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Could a Machine Fix Errors in its own Rationality?



Therefore, even if such a model could be created and executed, any predictions it makes would be useless, as they could not be communicated back to the physical world where our robot Plato is trying to determine whether to lead with a high trump card, or to play the King of Clubs.

A further nail in the coffin of the perfect rationality is the assumption of a deterministic universe; that the universe in a given state will necessarily progress to one single other state. However, modern physics places an inherent unpredictability in the physical world, embodied by the Heisenberg Uncertainty Principle.

4. All Errors in Rationality Can be Determined through Reflection and Peer Feedback

It’s simply not possible for any entity to have an accurate and subjective view of its own behaviour in the world, and thus cannot perceive flaws in that behaviour with complete confidence. To have any hope of improving its rationality beyond minor refinements, it must be able to evaluate its behaviour from an impartial ‘third-person’ perspective. This perspective can be gained from feedback from its peers. In the simplest case, imagine Plato having jumped out of the window, and survived, if a little shocked and shaken. It records the fact it has fallen, and decides that next time it won’t choose the brightest rectangle to leave by. This information may be useful if it ever finds itself in a very similar room, but wouldn’t really be reliable. Some doors are glass, and windows can have curtains for instance. Plato chances upon its friend, Socrates, and relates the event. As an older and more experienced robot, Socrates tells it that in future it should try to open the door and look before going through it.

Plato gains Socrates’ knowledge, and Socrates gains because its own theories have been confirmed by Plato’s fall. Combined with the feedback with guessing strategy of 2, such exchanges of information can save both robots a great deal of time and frustrated problem-solving attempts.

However, such feedback is far from reliable. Firstly, Socrates’ own views have been formulated by its own imperfect rational subsystem. Secondly, the feedback Socrates gives must be processed by Plato’s rationality. Thirdly, Socrates’ impartiality cannot be assured, particularly if the two robots are in competition for certain resources. So while information gained from peers has a potentially high value, it is no panacea for a faulty rationality.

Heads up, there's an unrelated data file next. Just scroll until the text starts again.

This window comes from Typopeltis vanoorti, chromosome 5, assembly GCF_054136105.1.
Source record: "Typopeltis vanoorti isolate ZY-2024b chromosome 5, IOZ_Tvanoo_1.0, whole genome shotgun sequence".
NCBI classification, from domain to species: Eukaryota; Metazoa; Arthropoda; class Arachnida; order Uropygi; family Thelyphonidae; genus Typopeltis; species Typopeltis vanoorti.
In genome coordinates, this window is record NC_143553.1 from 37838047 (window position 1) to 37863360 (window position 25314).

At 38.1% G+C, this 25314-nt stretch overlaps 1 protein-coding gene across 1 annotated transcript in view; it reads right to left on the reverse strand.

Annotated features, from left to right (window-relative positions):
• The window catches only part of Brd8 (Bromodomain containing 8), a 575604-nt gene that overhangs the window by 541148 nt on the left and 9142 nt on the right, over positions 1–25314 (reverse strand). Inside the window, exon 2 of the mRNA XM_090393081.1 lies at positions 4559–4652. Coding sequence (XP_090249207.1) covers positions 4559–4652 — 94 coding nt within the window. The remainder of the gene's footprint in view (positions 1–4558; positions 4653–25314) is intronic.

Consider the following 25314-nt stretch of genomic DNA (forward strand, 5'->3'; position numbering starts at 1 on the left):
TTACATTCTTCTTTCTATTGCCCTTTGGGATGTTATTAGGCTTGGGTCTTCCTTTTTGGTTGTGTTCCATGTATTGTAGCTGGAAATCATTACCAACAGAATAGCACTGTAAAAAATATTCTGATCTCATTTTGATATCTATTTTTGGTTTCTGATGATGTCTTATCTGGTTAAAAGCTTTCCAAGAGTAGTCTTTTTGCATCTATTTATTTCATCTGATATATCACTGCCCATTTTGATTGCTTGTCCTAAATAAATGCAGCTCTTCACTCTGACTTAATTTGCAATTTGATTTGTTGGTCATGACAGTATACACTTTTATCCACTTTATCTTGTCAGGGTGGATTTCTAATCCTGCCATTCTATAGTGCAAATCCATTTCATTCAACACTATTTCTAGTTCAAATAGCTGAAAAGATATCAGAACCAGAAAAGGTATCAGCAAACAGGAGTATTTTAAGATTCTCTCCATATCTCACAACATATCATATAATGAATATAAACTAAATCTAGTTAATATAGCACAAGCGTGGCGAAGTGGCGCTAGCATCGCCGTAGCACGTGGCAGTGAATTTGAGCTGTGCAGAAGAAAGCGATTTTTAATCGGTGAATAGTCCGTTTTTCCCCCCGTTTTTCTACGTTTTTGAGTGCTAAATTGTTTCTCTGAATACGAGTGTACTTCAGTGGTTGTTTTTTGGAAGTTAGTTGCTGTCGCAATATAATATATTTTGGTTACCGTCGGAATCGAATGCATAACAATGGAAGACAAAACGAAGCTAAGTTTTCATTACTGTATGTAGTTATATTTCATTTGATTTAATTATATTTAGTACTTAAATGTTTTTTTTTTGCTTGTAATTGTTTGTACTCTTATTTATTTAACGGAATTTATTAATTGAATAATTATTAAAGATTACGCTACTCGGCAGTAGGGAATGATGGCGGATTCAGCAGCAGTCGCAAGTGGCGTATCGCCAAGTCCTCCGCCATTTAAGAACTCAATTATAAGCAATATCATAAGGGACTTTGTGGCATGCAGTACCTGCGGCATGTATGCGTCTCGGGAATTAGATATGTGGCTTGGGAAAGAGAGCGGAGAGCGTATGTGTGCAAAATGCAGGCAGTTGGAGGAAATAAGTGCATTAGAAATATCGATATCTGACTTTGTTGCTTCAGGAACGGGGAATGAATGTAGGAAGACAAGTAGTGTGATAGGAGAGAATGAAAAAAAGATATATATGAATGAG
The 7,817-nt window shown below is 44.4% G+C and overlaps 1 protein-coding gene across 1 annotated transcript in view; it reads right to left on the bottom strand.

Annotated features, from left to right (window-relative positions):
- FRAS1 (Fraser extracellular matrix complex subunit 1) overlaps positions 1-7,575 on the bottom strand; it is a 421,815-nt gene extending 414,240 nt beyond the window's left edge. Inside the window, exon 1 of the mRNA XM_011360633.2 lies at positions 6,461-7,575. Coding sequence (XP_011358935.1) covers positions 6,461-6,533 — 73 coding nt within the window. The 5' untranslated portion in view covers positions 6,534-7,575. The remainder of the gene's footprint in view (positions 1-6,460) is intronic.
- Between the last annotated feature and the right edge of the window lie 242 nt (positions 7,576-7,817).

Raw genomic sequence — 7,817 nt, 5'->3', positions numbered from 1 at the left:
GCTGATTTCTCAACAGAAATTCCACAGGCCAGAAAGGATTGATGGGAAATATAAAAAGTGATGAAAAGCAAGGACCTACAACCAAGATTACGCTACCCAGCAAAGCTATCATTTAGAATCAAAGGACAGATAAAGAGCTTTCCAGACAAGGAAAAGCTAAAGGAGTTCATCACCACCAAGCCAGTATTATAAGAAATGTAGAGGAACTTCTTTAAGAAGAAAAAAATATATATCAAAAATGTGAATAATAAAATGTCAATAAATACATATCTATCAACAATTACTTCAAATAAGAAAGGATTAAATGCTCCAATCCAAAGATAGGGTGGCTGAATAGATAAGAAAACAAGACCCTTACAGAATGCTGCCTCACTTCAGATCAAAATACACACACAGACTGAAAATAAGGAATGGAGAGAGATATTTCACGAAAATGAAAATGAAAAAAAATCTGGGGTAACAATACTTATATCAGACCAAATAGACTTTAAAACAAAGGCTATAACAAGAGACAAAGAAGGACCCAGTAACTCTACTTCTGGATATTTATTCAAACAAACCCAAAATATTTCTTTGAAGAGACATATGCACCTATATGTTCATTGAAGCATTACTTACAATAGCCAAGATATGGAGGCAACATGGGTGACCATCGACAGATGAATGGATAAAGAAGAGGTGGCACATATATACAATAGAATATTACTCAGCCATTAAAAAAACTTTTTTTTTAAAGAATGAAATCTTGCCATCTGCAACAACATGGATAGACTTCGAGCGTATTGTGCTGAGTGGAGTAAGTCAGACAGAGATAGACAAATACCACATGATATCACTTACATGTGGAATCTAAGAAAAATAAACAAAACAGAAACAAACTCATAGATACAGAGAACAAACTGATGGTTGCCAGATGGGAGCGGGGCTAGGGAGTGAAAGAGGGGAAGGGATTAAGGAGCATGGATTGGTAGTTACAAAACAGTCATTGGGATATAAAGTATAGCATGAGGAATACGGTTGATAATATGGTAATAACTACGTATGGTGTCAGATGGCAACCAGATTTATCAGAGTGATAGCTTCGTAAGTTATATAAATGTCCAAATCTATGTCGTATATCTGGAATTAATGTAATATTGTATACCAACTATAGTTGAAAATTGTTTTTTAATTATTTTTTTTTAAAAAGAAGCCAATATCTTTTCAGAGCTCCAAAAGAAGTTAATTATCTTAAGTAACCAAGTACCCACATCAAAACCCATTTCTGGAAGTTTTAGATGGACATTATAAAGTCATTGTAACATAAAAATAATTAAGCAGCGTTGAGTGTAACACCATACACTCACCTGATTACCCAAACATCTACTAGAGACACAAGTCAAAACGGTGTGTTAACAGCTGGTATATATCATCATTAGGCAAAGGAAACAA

5. Only By Becoming Irrational Could a Rational Machine Perceive its Flaws

The rationality dictates how an intelligence perceives and interacts with the world, and operates by constructing an internal model of the external reality. If the model is a faulty but overlapping (compatible) metaphor of the world, then a better model exists in the space outside the current model. By deliberately operating in this space, an intelligence must act in direct contradiction to its current rationality.

To detect flaws in its logic, a rational system must from time to time turn selected conclusions provided by the rationality on their head, and deliberately do the opposite of what its rationality advises.

The rationality’s purpose is to guide the intelligent machine to successful resolutions of problems it faces, yet fault-discovery involves taking action which is believed to lead to failure. In order for the system to become more successful, it must accept short-term losses. This strategy would appear to offer greatest gains to systems with especially flawed rationalities, as it is more likely that irrational behaviour will be successful.

A big problem is that a truly faulty rationality cannot reliably gauge risks it faces. Ideally, we would like our robot to determine when its existence is in danger and so when not to use the logic-inversion strategy, yet its ability to do so is limited when its rationality is very flawed.
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